As the Pinellas Trail winds through downtown, allowing bicyclists to explore the city, a new trail in Midtown will provide an educational and historical option.
There's a plan to build a trail that follows Booker Creek, a stream that flows from Booker Lake behind Edward White Hospital on Ninth Avenue N and ends at Bayboro Harbor near Fourth Street and 11th Avenue S, city officials said.
The proposed trail comes from the City Trails Master Plan for bicyclists and pedestrians.
"I think it will enhance the neighborhoods a lot because you have this opportunity to provide extra recreation and extra fitness," Cheryl Stacks, 34, bicycle and pedestrian coordinator for the city's Department of Transportation, said. "There really isn't another area in St. Petersburg like this area."
Plans for the Historic Booker Creek Trail are divided into three phases.
The first phase begins at First Avenue S near Ferg's Sports Bar and Grill and intersects with the Pinellas Trail. The path heads south along Tropicana Field, crosses Fourth Avenue S and attaches to the overpass on I-175. The trail goes through Campbell Park and heads toward Sixth Avenue S, where it will cross Dr. Martin Luther King Jr. Street.
Project planners hope to begin construction on Phase 1 this summer, Stacks said.
According to the plan, the trail will attach to the existing walking trail on Roser Park Drive, but because the road is so narrow, planners are considering a separate path for bicyclists, Stacks said.
Residents of Roser Park say the trail would be an asset.
For Debra Camfferman, 54, the trail provides a way to show off her neighborhood.
"We already have a lot of walkers and people driving through, so I think having a bike trail would be gorgeous," said Camfferman, a 13-year resident of the area.
Project planners do not know the total estimated cost of the trail because Phases 2 and 3 are still in conceptual stages, Stacks said.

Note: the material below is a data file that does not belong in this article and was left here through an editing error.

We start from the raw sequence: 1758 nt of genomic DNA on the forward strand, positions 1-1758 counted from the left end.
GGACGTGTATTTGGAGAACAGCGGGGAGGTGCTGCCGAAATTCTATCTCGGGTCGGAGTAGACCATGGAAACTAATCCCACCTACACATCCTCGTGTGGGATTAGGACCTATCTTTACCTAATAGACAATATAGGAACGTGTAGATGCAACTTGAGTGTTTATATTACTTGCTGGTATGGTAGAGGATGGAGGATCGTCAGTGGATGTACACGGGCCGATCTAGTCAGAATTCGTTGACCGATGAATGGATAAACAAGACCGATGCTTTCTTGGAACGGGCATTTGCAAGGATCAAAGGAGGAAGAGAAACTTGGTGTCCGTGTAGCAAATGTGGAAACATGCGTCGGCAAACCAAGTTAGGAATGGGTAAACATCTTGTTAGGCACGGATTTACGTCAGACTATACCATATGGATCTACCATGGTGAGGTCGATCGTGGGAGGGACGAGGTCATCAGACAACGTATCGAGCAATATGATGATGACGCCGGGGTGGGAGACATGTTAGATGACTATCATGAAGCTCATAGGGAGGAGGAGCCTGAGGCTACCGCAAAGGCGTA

In those phases, planners hope to include markers that highlight specific areas and neighborhoods, said Kai Warren, 56, a longtime resident of Roser Park and a main initiator of the project.
Phase 1 will include modern St. Petersburg history and information on the Tampa Bay Rays, Warren said.
In Campbell Park, the trail will feature markers about Negro Leagues baseball that was played at what is now Oliver Field. There are existing markers that tell of Roser Park's history. Planners hope to add markers about the Tocobaga Indians, a now-extinct tribe that was indigenous to the Tampa Bay area.
Warren said he hopes the trail will attract not only bicyclists and pedestrians, but also baseball fans, the African-American community and historians.
"It'll be an interesting attraction for a lot of people," he said.
The City Trails Master Plan was adopted by the City Council in 2003 to provide safer alternative routes for bicyclists and pedestrians.
The trails are funded through grants from the Federal Highway Administration and distributed through the Florida Department of Transportation.
Sybil Crocetti is a reporter for the Neighborhood News Bureau, a program of the Department of Journalism and Media Studies at USF St. Petersburg.